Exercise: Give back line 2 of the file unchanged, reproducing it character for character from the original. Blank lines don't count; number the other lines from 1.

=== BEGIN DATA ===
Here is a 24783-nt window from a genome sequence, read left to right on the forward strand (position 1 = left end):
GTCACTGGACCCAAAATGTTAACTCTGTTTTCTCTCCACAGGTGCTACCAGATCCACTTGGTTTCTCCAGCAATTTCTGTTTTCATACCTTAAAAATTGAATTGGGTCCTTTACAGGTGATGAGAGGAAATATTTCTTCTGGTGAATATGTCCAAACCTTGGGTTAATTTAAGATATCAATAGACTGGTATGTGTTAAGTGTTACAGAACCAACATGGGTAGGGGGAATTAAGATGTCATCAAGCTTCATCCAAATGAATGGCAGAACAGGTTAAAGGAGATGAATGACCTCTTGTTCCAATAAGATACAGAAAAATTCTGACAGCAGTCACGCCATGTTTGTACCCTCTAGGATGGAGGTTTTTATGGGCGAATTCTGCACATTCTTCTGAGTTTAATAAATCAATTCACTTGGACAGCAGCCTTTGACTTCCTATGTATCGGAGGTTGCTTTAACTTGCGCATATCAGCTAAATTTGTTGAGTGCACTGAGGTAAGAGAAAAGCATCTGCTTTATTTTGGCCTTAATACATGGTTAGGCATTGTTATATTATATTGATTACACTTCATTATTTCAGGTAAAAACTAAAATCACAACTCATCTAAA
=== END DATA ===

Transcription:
GTCACTGGACCCAAAATGTTAACTCTGTTTTCTCTCCACAGGTGCTACCAGATCCACTTGGTTTCTCCAGCAATTTCTGTTTTCATACCTTAAAAATTGAATTGGGTCCTTTACAGGTGATGAGAGGAAATATTTCTTCTGGTGAATATGTCCAAACCTTGGGTTAATTTAAGATATCAATAGACTGGTATGTGTTAAGTGTTACAGAACCAACATGGGTAGGGGGAATTAAGATGTCATCAAGCTTCATCCAAATGAATGGCAGAACAGGTTAAAGGAGATGAATGACCTCTTGTTCCAATAAGATACAGAAAAATTCTGACAGCAGTCACGCCATGTTTGTACCCTCTAGGATGGAGGTTTTTATGGGCGAATTCTGCACATTCTTCTGAGTTTAATAAATCAATTCACTTGGACAGCAGCCTTTGACTTCCTATGTATCGGAGGTTGCTTTAACTTGCGCATATCAGCTAAATTTGTTGAGTGCACTGAGGTAAGAGAAAAGCATCTGCTTTATTTTGGCCTTAATACATGGTTAGGCATTGTTATATTATATTGATTACACTTCATTATTTCAGGTAAAAACTAAAATCACAACTCATCTAAA